- Poltergeist – Poltergeist, at its core, is a haunted house story. The Freeling family, in the middle of a renovation on their house, starts to experience weird phenomena, such as things moving on their own. At first, they are amused by the happenings, until their new houseguests take the youngest Freeling, Carol-Anne. They employ the talents of a team of paranormal investigators to bring Carol-Anne back. The movie franchise is known just as much for the horrors that unfold off-screen as those that do onscreen; the actress who played the oldest daughter was murdered by a stalker after the first movie, the actor who played the creepy preacher died after the second, and 10 year old Heather O’Rourke died of a mysterious illness after the release of the third movie. Poltergeist has a lot of things going for it; strong performances, special effects that still stand up against a CGI world, a script co-written by Steven Spielberg, a creepy clown, and traces of humor.
- The Exorcist – It took me years to watch this movie fully in one sitting. The reasons for that are both the reasons it is rated so high and the reason that it isn’t number one. It takes several fully developed characters and their arcs; including an aged priest who seems to be waiting for his chance to confront an ancient evil, a disillusioned priest who is conflicted about his choices regarding his ailing mother, an actress and mother, and her daughter. The daughter, Reagan, begins exhibiting odd behavior, eventually degenerating into self-harming behaviors. The mother determines that Reagan is possessed and enlists the aid of the two priests. The performances and cinematography sets this apart from its other horror movie cohorts, however, the pacing at the beginning of the film always bored me when I was younger.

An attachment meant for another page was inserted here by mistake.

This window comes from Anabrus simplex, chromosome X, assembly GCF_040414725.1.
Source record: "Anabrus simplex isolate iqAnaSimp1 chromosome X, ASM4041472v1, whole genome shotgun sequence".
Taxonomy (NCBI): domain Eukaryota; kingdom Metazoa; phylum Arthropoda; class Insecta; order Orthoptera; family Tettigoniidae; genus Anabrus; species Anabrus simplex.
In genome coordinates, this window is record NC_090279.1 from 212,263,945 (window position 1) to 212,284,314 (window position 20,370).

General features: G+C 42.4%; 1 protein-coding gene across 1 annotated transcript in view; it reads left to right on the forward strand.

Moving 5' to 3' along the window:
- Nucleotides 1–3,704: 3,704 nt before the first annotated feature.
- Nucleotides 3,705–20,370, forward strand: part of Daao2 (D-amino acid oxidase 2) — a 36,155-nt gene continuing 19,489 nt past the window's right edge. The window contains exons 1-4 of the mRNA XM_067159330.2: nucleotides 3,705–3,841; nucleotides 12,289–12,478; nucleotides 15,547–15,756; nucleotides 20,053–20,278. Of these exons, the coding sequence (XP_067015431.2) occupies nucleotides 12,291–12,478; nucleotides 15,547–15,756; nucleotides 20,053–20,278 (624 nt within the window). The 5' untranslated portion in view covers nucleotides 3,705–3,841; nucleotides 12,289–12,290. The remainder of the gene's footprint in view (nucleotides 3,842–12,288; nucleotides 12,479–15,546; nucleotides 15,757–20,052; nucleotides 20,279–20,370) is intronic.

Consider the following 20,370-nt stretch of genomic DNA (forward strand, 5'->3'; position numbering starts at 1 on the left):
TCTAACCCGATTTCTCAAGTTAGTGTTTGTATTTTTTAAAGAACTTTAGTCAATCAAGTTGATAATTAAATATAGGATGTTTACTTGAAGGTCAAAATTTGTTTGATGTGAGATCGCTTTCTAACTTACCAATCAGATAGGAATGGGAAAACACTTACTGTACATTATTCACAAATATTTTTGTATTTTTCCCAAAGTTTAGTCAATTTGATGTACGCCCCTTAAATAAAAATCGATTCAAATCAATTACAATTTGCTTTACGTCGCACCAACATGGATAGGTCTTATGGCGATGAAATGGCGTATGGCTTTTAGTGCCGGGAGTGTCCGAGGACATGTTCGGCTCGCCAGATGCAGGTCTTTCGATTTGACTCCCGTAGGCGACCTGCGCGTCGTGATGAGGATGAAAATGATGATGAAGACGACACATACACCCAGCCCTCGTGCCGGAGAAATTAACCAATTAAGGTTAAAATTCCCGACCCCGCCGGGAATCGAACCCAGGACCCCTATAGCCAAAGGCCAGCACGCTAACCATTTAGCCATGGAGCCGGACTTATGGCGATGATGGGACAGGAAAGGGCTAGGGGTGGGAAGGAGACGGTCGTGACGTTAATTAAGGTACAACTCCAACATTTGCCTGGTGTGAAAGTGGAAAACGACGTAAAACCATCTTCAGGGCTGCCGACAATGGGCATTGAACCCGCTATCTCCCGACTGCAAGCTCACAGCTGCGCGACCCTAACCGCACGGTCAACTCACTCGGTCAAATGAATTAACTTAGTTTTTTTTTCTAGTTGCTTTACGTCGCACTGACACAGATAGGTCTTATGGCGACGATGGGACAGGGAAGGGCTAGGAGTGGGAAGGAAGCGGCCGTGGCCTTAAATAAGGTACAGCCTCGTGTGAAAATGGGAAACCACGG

- Friday the 13th IV – Even among the most popular of the horror movie franchises, I have a very distinct order for which of them are my favorites. The Jason series had a very solid foundation, but I can’t choose the first one simply because (#spoileralert) it is not Jason who is the murderer in the first movie. He didn’t even gain his trademark hockey mask until the third movie. The fourth installment in the series follows a group of college aged men and women to their rental home deep in the woods. Their neighbors include a mother and her two children, a girl in her 20’s and preteen son. Jason escapes from the morgue where he is taken to after he is “killed” in the third installment and plows through the group of young adults in typical Jason fashion. This sequel features something rarely seen in horror movies; a preteen protagonist and hero, played by Corey Feldman. At the time the movie was released, I was close to Feldman’s age. Its place in my top 10 has changed, but it has always remained as one of my favorites.
- Halloween – This has to be on the list. A deranged serial killer that strikes on Halloween? Check. A young Jamie Lee Curtis? Check. An even younger Kyle Richards? Check. A William Shatner mask? Check. Illinois? Check. A trademark score? Check.
- Nightmare on Elm Street – Wes Craven delivers a very original, creative, and well developed horror film that has the perfect balance of plot, fright, gore, and imagination. It gives you the best of all of them, without becoming too cliché, too bloody, or too silly. The movie keeps you with the characters throughout, who, unlike in the Friday the 13th series, aren’t there only to be lined up for slaughter. To top all that off, there’s the smart, fear-inspiring boogeyman Freddy Krueger, who is one of the greatest villains in cinema history. The story of the child murderer, as a child, was frightening. Now, as a parent, I recognize all of the villainous and horrific facets to the character of Freddy Krueger. Although Wes Craven never explicitly enumerates it, you realize that murder doesn’t encapsulate all of Krueger’s crimes against children. The combination of all these factors makes A Nightmare on Elm Street easily recognizable as a landmark in classic horror. Did I mention there is a very young and very swoon worthy Johnny Depp in its cast?
Honorable Mentions (In no particular order)
Dawn of the Dead (2004) – Phil Dunphy as a misogynistic survivor of a zombie plague? Sign me up!
Insidious – Unseen specters? A child whose spirit is floating among demons? The lady from Beaches? A jump fest.
Birds – Alfred Hitchcock. Tippie Hedren. A waterside community attacked by killer birds. Classic.